Since 1977, University of Phoenix has grown to be one of the largest for-profit higher education providers in the U.S. It's controversy has served as a selling point to many students, allowing flexible learning hours amidst busy schedules with online learning and remote learning centers. Hanford's "The Rise of Phoenix" brings to light why many students actually prefer online learning environments.

While many educators and education leaders fall queasy at the concept of for-profit learning, these institutions do provide some benefit, said Hanford and Smith. University of Phoenix and others like Western Governor's University tend to be customer-centric, attracting a higher caliber of professors outside of Ivy leagues, and in some ways have greater interaction with students.

Many online schools or programs use a "high-touch approach," said Smith. Professors call students up to ask about progress and understanding, view data on engagement and activity, or provide interactive, digital materials that stretch engagement beyond a giant lecture hall. Many students report getting to know their professors on a more personal, deeper level than ever before in a lecture hall setting.

How is technology changing the way students attend college?

Not only have online classes increased interaction, but the approach has increased the ability to reach more people at once. Massive open online courses (MOOCs) are leveraging online learning, smart-machine mentors, games, and more to reach students with cheaper, better access to learning across the globe. With the click of a mouse students can tap into the top professors and materials. "Keyboard College" by Smith looks at how technology for the first time has provided the watershed to the democratization of education.

"There's pressure to deliver more with less," said Smith. "It's inevitable that technology will be adopted as a solution before its benefits and perils are understood. Online technology has the potential to be effective because it has the potential to be individualized."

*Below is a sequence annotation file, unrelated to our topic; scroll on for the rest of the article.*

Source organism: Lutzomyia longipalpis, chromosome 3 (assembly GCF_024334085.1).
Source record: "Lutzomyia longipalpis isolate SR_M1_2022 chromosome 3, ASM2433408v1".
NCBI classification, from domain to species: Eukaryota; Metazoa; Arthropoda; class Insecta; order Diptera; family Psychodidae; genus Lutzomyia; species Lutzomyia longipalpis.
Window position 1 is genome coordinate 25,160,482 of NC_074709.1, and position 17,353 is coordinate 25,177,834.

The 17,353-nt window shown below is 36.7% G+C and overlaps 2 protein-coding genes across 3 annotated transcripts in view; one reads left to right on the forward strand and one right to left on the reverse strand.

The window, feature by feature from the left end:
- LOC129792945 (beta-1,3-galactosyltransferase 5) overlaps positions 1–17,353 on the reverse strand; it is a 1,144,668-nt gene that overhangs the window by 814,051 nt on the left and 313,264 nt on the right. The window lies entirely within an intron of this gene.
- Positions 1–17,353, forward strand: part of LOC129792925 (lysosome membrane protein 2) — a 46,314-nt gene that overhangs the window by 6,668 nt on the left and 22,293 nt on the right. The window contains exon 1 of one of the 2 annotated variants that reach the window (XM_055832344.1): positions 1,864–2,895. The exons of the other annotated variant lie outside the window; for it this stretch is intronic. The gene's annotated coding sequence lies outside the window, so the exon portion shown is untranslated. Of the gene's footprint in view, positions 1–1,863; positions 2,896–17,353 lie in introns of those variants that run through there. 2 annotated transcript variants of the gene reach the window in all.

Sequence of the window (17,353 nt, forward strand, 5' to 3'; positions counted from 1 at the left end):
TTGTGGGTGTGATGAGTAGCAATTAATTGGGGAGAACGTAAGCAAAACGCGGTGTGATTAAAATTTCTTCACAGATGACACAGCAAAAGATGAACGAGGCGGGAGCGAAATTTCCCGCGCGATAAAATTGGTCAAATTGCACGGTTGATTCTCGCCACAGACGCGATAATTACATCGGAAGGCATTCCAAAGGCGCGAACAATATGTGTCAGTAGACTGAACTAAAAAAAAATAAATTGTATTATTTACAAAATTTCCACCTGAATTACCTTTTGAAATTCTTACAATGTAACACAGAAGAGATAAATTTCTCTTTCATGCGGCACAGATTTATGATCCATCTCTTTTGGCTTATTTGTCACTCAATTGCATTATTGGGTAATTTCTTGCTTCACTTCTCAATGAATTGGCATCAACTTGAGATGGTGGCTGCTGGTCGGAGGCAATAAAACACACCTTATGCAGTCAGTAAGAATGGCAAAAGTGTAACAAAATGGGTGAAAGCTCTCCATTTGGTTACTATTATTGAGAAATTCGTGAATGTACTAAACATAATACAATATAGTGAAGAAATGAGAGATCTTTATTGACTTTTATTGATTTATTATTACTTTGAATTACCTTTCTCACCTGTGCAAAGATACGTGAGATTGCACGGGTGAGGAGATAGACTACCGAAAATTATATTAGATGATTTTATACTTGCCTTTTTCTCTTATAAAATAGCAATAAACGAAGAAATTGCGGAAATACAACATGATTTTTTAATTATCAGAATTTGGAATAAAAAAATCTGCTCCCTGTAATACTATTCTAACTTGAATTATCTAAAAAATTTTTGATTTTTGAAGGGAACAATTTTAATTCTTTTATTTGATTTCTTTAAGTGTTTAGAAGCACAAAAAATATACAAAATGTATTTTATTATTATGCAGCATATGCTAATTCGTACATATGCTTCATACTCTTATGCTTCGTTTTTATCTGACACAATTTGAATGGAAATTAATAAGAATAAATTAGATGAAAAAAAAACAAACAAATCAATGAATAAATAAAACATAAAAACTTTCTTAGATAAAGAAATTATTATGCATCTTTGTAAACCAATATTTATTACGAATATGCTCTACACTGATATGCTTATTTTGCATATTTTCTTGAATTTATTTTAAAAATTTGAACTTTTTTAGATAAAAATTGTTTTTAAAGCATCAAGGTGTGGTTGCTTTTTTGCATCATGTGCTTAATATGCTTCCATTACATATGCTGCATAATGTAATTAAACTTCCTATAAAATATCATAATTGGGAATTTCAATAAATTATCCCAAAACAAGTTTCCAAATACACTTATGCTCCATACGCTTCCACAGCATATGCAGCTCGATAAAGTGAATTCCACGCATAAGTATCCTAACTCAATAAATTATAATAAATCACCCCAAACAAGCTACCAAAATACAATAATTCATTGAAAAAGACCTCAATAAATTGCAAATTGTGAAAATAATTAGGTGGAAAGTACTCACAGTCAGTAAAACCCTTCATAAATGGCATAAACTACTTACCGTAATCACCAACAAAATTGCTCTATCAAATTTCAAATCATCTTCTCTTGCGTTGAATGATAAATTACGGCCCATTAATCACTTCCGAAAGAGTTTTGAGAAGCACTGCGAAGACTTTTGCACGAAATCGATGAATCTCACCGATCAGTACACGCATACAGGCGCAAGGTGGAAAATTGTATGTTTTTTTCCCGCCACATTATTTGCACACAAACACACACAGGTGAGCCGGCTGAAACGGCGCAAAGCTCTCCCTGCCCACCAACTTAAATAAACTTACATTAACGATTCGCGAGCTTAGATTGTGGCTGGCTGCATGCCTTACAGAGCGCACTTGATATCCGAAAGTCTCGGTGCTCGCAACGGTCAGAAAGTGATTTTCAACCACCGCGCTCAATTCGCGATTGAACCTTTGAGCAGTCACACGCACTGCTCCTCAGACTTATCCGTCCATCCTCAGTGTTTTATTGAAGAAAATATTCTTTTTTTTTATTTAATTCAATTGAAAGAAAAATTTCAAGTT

Hanford makes a great point in saying that while online courses, for-profit colleges, and MOOCs are risky investments for students - so is the traditional route, which is expensive, time-consuming, and demanding. No matter the path or college they choose, the chances of students entering college and leaving unfinished or with debt greater than their first year's income is high.

"Change is happening. It's happening rapidly. In part being driven by technology. In part by political and economic pressure to make graduate studies valid in the 21st century workforce," said Smith. "I'm most interested in the question of how or whether higher education can open more opportunities in the workplace."

The bottom line is that technology no doubt has had its impact on college, expanding the reach for those that could not typically afford traditional campus life. Yet, the success isn't always in the dollars. It's often times in the students' grit and drive to be resourceful and succeed - a trait that is oftentimes unteachable without the obstacles we try so hard to remove for students'.

For more, visit americanradioworks.publicradio.org/features/tomorrows-college.

You must be logged in to leave a comment. Login | Register
Ground Rules for Posting
We encourage lively debate, but please be respectful of others. Profanity and personal attacks are prohibited. By commenting, you are agreeing to abide by our user agreement.
All comments are public.

The opinions expressed in Vander Ark on Innovation are strictly those of the author(s) and do not reflect the opinions or endorsement of Editorial Projects in Education, or any of its publications.

Follow This Blog

Advertisement

Most Viewed on Education Week

Categories

Archives

Recent Comments